Basic Regulated Power Supply (II)






To regulate small amounts of current the cheapest approach is to use a zener diode. Higher currents can be obtained from higher power zeners but I prefer to use dedicated I.C.'s in these cases. In one instance you can use a zener diode in conjunction with a pass transistor to extend the range of the zener regulator.


regulated power supply

As with our previous design example in Part - 1 we had a small unregulated bench supply of 500 ma for our projects. Now we have decided that it should become a well regulated, well filtered supply giving us 13V dc.

By using a series pass transistor we are extending the useful range of the zener diode as well as reducing Vo ripple. This is called "electronic filtering".

There is one large handicap with this circuit though. Under over-current conditions Q1 will most likely be destroyed long before F1 blows. Of course I have very cynical (practical?) friends who will tell you that if you buy up Q1 types at 5c each then in fact they are cheaper than most fuses anyway. Q1 usually requires a suitable heatsink.

FACT: Back in the olden days when transistors first emerged (and were incredibly expensive believe me) valve enthusiasts, (code for non-transistor literate) described transistors as "the dearest, but fastest acting fuse so far devised by man."

Most calculations you will note are still in accordance with the example in Part 1.

To calculate the value of Rs in the above figure you need to know the base current Ibfor Q1. This is the emitter current Ie divided by the transistor beta. It is preferable to meaure the transistor beta if you can (some meters have this facility) because the spread of beta on most transistors, even from the same batch, is about as wide as Sydney Harbour.

For the purposes of this exercise we will use the general purpose but cheap 2N3055 which will be mounted on a heat sink. Our beta measured 34. (if in doubt use mfrs. minimum beta from data sheet). Our base current is the emitter current divided by beta.
In this case we have 500ma/34 or 14.7ma. Also for decent regulation ZD1 needs a fair amount of current. I would suggest something about 25ma. Armed with this information, if Iz = 25ma minus the earlier Ib of 14.7ma = 10.3ma and if our dc voltage at C1 is 25.3V and our zener is 14V then Rs = [25.3V - 14V]/0.0103 = 1097 . I would use 1K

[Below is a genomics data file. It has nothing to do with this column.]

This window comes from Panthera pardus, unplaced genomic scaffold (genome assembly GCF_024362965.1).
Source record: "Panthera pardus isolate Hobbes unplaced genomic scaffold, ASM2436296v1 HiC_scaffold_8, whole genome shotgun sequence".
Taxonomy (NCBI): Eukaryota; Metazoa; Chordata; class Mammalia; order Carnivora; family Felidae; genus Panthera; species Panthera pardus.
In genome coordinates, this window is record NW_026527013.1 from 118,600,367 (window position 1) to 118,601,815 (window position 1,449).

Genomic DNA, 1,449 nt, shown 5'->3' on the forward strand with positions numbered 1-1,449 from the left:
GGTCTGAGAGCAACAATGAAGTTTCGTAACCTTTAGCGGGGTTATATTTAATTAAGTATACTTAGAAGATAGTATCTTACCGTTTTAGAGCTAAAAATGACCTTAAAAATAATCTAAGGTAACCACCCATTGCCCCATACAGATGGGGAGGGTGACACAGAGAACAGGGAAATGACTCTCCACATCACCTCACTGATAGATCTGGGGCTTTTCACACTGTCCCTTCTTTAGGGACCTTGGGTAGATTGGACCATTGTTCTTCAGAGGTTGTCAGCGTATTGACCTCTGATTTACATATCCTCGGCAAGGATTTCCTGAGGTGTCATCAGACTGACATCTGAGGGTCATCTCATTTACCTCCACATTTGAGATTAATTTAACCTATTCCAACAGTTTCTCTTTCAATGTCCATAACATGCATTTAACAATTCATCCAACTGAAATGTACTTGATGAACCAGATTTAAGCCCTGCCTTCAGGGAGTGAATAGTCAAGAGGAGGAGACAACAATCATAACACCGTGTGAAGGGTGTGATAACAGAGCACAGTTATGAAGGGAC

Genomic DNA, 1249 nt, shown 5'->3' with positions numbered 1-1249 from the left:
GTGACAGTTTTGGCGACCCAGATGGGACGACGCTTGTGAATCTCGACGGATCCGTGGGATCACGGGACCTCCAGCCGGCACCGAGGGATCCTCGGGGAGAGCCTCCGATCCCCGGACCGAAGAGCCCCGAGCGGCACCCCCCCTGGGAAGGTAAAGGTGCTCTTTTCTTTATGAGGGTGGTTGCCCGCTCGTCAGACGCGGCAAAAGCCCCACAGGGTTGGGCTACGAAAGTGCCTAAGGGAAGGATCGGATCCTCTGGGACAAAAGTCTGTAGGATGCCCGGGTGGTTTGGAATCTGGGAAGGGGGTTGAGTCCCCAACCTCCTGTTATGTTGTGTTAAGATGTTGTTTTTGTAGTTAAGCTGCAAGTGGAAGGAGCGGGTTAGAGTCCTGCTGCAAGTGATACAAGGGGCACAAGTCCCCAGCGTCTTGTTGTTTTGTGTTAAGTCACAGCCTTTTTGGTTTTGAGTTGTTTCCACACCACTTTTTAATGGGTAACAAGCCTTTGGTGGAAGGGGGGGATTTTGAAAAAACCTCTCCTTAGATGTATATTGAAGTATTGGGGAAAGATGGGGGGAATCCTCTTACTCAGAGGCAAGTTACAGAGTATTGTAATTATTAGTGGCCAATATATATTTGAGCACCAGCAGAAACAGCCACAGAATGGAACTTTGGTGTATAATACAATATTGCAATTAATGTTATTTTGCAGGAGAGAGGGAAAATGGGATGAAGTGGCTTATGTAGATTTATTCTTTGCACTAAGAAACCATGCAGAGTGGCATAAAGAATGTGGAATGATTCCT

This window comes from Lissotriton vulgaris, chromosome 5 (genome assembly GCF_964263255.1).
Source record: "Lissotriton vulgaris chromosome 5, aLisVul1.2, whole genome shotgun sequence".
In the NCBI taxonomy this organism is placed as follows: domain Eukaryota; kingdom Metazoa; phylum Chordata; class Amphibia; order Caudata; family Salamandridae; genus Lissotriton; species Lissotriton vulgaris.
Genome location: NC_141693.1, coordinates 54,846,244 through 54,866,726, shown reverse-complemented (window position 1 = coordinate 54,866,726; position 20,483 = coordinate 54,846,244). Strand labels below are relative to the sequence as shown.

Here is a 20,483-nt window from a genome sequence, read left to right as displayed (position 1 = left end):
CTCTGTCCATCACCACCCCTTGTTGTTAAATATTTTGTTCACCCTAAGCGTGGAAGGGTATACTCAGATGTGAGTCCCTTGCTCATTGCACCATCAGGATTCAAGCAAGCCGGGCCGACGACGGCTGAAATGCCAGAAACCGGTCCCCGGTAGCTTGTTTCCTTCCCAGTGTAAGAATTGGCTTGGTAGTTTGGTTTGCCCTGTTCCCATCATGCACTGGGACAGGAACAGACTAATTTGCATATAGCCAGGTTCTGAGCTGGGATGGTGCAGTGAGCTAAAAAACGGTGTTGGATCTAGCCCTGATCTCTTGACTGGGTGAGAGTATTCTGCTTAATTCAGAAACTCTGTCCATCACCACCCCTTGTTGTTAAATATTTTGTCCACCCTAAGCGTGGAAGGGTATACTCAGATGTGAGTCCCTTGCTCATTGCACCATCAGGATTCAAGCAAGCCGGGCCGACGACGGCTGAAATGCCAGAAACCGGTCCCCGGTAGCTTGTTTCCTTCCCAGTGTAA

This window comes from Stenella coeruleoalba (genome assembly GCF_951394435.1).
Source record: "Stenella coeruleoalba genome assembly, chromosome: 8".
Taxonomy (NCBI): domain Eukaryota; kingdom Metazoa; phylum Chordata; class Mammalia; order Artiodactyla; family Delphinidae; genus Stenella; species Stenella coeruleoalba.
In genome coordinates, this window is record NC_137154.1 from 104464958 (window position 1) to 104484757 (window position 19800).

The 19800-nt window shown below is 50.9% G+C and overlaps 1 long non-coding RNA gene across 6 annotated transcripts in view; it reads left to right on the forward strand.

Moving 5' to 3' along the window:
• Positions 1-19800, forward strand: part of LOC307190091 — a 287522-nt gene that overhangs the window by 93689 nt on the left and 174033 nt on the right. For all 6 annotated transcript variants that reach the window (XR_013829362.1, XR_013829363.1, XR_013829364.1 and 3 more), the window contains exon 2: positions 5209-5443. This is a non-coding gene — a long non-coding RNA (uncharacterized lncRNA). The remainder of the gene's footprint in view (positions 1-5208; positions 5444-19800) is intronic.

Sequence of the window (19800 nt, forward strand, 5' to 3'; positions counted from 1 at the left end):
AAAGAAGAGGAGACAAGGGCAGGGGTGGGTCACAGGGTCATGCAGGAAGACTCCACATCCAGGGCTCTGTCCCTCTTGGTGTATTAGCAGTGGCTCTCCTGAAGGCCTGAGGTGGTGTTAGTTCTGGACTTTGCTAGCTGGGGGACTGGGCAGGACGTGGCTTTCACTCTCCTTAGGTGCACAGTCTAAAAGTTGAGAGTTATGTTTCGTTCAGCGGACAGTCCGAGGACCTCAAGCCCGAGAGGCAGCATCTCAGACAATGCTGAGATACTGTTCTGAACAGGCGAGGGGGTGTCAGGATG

The power rating of both the zener and Rs are calculated as follows:
ZENER Pd = [ ( Vin - Vz) / Rs] X Vz = [ ( 25.3 - 14) / 1000 ] X 14 = 0.16W
It is quite common to use a safety factor of 5 so I would opt for a 1W type zener.

Rs Pd = ( Vin max - Vz )2 / Rs = ( 25.3 - 14 )2 / 1000 = 0.128W (use a 1/2 watt resistor).

CURRENT LIMITING - I have decided it is pointless including design for additional circuits for current limiting as this is provided even more economically with dedicated IC's. In fact all of the foregoing is mainly to give you the general basics.

source: http://my.integritynet.com.au/purdic/power2.html


About Power Supply
A power supply is a device that supplies electrical energy to one or more electric loads. The term of "power supply" is most commonly applied to devices that convert one form of electrical energy to another, though it may also refer to devices that convert another form of energy (e.g., mechanical, chemical, solar) to electrical energy.
A power supply may be implemented as a discrete, stand-alone device or as an integral device that is hardwired to its load. In the latter case, for example, low voltage DC power supplies are commonly integrated with their loads in devices such as computers and household electronics. More explanation about power supply can be found at wikipedia.org

This is the tutorial about "How to build an AC to DC power supply ". The video tutorial covers the basics of diodes, bridge rectifiers, and how to build simple unregulated AC to DC power supplies than can handle a few mA up to several Amps.

Watch the video:

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